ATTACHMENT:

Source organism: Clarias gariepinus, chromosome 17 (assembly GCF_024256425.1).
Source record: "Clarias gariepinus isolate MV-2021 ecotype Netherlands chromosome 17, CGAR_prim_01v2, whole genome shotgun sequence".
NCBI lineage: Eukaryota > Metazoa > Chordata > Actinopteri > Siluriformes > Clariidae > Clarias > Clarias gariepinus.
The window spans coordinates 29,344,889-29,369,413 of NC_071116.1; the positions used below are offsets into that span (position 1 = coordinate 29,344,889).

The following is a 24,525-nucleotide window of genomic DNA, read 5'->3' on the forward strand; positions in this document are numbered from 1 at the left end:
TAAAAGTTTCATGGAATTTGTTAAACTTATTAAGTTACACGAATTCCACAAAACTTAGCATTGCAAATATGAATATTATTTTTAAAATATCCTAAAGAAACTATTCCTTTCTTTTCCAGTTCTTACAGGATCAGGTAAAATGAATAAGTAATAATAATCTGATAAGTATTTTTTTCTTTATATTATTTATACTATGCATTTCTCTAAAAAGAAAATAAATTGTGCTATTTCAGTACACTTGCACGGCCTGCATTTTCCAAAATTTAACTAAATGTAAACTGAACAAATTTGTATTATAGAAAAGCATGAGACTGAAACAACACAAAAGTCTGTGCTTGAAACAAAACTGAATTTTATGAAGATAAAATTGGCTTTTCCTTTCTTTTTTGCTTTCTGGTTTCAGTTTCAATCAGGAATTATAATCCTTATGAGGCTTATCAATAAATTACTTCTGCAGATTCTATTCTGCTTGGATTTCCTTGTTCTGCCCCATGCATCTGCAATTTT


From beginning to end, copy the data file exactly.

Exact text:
Source organism: Clarias gariepinus, chromosome 17 (assembly GCF_024256425.1).
Source record: "Clarias gariepinus isolate MV-2021 ecotype Netherlands chromosome 17, CGAR_prim_01v2, whole genome shotgun sequence".
NCBI lineage: Eukaryota > Metazoa > Chordata > Actinopteri > Siluriformes > Clariidae > Clarias > Clarias gariepinus.
The window spans coordinates 29,344,889-29,369,413 of NC_071116.1; the positions used below are offsets into that span (position 1 = coordinate 29,344,889).

The following is a 24,525-nucleotide window of genomic DNA, read 5'->3' on the forward strand; positions in this document are numbered from 1 at the left end:
TAAAAGTTTCATGGAATTTGTTAAACTTATTAAGTTACACGAATTCCACAAAACTTAGCATTGCAAATATGAATATTATTTTTAAAATATCCTAAAGAAACTATTCCTTTCTTTTCCAGTTCTTACAGGATCAGGTAAAATGAATAAGTAATAATAATCTGATAAGTATTTTTTTCTTTATATTATTTATACTATGCATTTCTCTAAAAAGAAAATAAATTGTGCTATTTCAGTACACTTGCACGGCCTGCATTTTCCAAAATTTAACTAAATGTAAACTGAACAAATTTGTATTATAGAAAAGCATGAGACTGAAACAACACAAAAGTCTGTGCTTGAAACAAAACTGAATTTTATGAAGATAAAATTGGCTTTTCCTTTCTTTTTTGCTTTCTGGTTTCAGTTTCAATCAGGAATTATAATCCTTATGAGGCTTATCAATAAATTACTTCTGCAGATTCTATTCTGCTTGGATTTCCTTGTTCTGCCCCATGCATCTGCAATTTT